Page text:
I am a woman, a black woman with many interests, and mainly, I am having an experience as a spiritual being in my humanity, and so the roles that come up for me are absolutely a mom, family member friend, a community person.

She, her are my pronouns. And I have on a suit jacket, I think it’s black and white, I have one little flower under it with little fringe around the top yoke.

I normally wear earrings, because I like them, I’m a little artsy, and they usually feel really creative to me. And I have on, dark shades.

I am black. I am bald. I am beautiful. And I am bold.

TR:

It’s been a while now that I’ve been incorporating image descriptions as part of the podcast.
I know there are some who may wonder why, it is a podcast after all.
A big part of that is identity for me. I want you to know as much about the people I’m presenting here on the podcast.
Truth is, sighted folks still get the opportunity to access this information via a nonvisual medium, because podcasts require an image to accompany the audio file.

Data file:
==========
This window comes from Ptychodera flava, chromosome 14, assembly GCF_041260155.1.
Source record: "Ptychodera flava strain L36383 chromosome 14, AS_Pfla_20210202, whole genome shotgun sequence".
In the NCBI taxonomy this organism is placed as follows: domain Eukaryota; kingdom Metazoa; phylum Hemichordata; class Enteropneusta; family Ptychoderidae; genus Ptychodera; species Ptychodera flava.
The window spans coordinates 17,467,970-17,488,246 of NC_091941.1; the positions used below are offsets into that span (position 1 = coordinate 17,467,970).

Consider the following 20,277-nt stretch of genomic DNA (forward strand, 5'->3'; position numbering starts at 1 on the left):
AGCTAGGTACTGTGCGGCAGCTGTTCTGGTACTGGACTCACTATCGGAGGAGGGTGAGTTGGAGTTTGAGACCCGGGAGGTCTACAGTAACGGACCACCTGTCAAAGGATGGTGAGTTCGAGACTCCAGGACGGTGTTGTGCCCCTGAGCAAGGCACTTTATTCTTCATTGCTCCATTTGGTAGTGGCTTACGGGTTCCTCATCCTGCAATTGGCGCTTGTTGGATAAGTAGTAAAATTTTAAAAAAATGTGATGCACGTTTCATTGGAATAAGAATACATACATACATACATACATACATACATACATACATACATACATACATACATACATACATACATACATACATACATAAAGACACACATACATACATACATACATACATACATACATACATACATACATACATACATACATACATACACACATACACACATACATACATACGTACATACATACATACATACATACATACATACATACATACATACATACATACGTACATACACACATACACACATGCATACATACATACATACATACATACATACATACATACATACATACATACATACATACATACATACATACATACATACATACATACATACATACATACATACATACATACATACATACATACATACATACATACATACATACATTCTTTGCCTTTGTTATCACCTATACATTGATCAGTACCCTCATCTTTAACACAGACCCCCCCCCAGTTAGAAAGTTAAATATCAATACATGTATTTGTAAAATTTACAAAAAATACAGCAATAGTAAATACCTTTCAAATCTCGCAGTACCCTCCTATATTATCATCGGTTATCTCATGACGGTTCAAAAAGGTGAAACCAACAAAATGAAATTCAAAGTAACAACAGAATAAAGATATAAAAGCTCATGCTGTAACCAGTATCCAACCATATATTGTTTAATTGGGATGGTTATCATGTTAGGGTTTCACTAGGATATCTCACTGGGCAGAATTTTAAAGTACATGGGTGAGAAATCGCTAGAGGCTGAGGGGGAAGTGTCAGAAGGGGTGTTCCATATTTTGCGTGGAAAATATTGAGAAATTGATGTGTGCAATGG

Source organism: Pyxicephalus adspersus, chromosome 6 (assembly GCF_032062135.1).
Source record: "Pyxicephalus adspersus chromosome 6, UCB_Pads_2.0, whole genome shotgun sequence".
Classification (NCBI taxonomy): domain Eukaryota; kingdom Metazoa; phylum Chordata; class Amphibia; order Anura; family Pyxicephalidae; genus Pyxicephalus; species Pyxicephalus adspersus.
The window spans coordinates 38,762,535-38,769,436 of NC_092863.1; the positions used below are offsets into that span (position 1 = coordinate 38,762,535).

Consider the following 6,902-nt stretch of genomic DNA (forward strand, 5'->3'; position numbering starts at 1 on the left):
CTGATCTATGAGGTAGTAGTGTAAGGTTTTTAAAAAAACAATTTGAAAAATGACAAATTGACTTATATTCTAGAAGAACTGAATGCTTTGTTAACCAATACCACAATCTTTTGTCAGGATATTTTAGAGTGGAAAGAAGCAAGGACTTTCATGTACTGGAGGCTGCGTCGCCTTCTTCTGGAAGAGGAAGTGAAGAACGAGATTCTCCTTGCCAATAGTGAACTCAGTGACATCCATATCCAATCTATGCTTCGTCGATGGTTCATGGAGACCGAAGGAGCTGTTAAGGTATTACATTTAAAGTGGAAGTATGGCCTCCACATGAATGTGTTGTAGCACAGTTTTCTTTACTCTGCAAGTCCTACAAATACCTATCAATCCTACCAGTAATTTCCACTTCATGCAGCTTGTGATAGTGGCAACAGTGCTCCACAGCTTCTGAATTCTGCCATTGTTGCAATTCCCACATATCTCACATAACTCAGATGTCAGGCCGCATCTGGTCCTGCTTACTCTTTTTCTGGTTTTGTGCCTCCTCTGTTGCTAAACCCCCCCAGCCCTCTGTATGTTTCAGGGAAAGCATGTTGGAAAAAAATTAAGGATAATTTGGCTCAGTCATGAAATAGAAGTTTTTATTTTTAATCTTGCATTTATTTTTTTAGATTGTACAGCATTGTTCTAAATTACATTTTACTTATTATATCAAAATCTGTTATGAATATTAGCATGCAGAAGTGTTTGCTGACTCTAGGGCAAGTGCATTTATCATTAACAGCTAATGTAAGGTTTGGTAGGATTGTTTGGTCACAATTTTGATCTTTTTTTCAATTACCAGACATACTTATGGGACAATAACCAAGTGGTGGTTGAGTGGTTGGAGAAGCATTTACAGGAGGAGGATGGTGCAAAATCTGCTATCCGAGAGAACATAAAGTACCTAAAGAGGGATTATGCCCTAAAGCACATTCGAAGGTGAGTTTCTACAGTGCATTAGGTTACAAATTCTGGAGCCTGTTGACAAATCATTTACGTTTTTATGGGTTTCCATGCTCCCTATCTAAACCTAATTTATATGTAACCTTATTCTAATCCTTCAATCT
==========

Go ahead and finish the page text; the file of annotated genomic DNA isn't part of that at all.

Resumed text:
But there’s more than identity in what we hear in an image description.

TR in Conversation with Marguerite:
Your outfit today, is there any particular reason that you wore what you wore?

Marguerite:
I decided deliberately to wear what I’m wearing. It feels comfortable. I think it looks good. And we talked about possibly video at the end. I wanted to project a certain image. I wanted to feel a certain way while doing the video. I feel very feminine. My outfit helps me to feel like that.

And the earrings are just an added touch that I really like, because I’m bald, I think that it highlights my frame.

TR:

Being intentional, goes beyond her wardrobe choices. Marguerite is thoughtful with her words. It’s one of the things that really stands out when first meeting her. It’s evident in the way she approaches each of the questions posed to her. Like…

TR in Conversation with Marguerite:

How do you identify with disability?

Marguerite 04:

Wow Thomas, that’s a loaded question, how do I identify with disabilities?
It’s been a progression of things and when where I am today is because of that progression.

So I don’t want this to sound flat or linear. I arrived here.
I’ve been toying with how do I talk about what we’ve been calling disabilities. And as I think about them my blindness and and others with a variety of different things. What I keep coming up with is this whole idea of diversity. We have diverse abilities.